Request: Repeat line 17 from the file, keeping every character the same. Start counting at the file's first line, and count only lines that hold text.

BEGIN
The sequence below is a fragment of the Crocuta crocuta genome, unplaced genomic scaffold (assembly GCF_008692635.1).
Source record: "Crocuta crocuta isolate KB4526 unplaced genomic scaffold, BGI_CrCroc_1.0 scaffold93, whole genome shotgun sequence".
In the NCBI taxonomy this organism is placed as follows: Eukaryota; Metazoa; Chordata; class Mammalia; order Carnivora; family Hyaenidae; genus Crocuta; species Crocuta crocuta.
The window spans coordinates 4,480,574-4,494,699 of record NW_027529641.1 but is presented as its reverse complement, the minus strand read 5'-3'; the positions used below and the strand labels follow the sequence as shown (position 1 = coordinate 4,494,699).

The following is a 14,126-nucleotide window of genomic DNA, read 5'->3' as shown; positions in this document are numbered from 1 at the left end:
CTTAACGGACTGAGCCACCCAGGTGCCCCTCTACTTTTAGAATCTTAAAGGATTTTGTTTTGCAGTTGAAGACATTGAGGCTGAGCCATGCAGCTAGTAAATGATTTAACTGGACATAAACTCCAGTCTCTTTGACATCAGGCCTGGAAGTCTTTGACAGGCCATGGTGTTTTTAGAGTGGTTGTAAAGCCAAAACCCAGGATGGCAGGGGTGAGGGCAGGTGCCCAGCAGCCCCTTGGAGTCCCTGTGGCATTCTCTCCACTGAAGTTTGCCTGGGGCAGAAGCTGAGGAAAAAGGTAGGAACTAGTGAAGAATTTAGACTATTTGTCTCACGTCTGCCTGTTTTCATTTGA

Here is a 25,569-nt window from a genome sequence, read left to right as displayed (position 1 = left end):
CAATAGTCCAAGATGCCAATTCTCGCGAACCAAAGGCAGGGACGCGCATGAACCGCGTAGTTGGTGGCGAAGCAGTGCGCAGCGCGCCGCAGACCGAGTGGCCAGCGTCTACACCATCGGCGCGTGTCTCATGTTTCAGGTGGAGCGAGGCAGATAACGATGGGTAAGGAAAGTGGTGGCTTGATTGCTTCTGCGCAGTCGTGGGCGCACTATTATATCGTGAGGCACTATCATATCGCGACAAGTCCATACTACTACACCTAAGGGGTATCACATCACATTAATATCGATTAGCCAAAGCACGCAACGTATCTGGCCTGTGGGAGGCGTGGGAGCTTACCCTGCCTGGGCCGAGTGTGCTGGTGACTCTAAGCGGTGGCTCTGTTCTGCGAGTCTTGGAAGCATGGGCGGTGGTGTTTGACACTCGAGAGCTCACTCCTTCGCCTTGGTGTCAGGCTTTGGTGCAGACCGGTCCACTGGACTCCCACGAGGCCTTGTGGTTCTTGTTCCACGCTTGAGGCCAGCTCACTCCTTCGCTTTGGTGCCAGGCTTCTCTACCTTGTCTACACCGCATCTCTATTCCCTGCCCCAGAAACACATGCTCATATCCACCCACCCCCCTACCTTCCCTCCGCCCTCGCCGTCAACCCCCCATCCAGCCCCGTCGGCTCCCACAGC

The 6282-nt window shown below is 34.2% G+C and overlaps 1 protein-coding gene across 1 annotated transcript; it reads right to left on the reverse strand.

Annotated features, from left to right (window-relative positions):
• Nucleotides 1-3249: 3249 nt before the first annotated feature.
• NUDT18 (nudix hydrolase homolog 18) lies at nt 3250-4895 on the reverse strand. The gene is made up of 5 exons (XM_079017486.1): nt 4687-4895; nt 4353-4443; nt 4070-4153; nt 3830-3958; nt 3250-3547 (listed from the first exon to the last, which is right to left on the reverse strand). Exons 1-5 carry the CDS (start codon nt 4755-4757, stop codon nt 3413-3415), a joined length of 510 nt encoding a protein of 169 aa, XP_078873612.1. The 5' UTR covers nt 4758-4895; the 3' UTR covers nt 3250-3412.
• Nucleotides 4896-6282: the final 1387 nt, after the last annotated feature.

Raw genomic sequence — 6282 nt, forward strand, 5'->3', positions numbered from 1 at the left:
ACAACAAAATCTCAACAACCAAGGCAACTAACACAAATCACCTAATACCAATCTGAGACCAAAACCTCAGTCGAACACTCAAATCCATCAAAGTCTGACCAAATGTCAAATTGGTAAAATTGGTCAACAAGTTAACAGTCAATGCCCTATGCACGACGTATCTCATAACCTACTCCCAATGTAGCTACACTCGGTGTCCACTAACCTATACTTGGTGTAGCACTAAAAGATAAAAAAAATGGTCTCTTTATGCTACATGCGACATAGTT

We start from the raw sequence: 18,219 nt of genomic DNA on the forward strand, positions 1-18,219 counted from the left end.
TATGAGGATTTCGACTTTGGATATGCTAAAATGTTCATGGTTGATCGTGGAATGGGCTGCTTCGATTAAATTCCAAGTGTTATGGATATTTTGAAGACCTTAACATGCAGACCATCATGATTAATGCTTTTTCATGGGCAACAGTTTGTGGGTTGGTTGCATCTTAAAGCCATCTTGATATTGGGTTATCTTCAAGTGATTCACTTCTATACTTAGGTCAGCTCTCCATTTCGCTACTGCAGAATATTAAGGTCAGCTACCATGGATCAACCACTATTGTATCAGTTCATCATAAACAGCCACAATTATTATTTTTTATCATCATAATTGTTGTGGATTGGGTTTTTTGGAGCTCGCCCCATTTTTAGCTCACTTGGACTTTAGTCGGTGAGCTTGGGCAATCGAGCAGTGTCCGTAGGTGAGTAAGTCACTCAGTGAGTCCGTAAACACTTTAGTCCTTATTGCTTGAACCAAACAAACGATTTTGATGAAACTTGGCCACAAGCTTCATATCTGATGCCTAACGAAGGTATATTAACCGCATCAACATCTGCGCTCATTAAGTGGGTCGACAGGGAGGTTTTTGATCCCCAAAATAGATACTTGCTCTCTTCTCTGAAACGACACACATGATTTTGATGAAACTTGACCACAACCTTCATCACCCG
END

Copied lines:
TATGAGGATTTCGACTTTGGATATGCTAAAATGTTCATGGTTGATCGTGGAATGGGCTGCTTCGATTAAATTCCAAGTGTTATGGATATTTTGAAGACCTTAACATGCAGACCATCATGATTAATGCTTTTTCATGGGCAACAGTTTGTGGGTTGGTTGCATCTTAAAGCCATCTTGATATTGGGTTATCTTCAAGTGATTCACTTCTATACTTAGGTCAGCTCTCCATTTCGCTACTGCAGAATATTAAGGTCAGCTACCATGGATCAACCACTATTGTATCAGTTCATCATAAACAGCCACAATTATTATTTTTTATCATCATAATTGTTGTGGATTGGGTTTTTTGGAGCTCGCCCCATTTTTAGCTCACTTGGACTTTAGTCGGTGAGCTTGGGCAATCGAGCAGTGTCCGTAGGTGAGTAAGTCACTCAGTGAGTCCGTAAACACTTTAGTCCTTATTGCTTGAACCAAACAAACGATTTTGATGAAACTTGGCCACAAGCTTCATATCTGATGCCTAACGAAGGTATATTAACCGCATCAACATCTGCGCTCATTAAGTGGGTCGACAGGGAGGTTTTTGATCCCCAAAATAGATACTTGCTCTCTTCTCTGAAACGACACACATGATTTTGATGAAACTTGACCACAACCTTCATCACCCG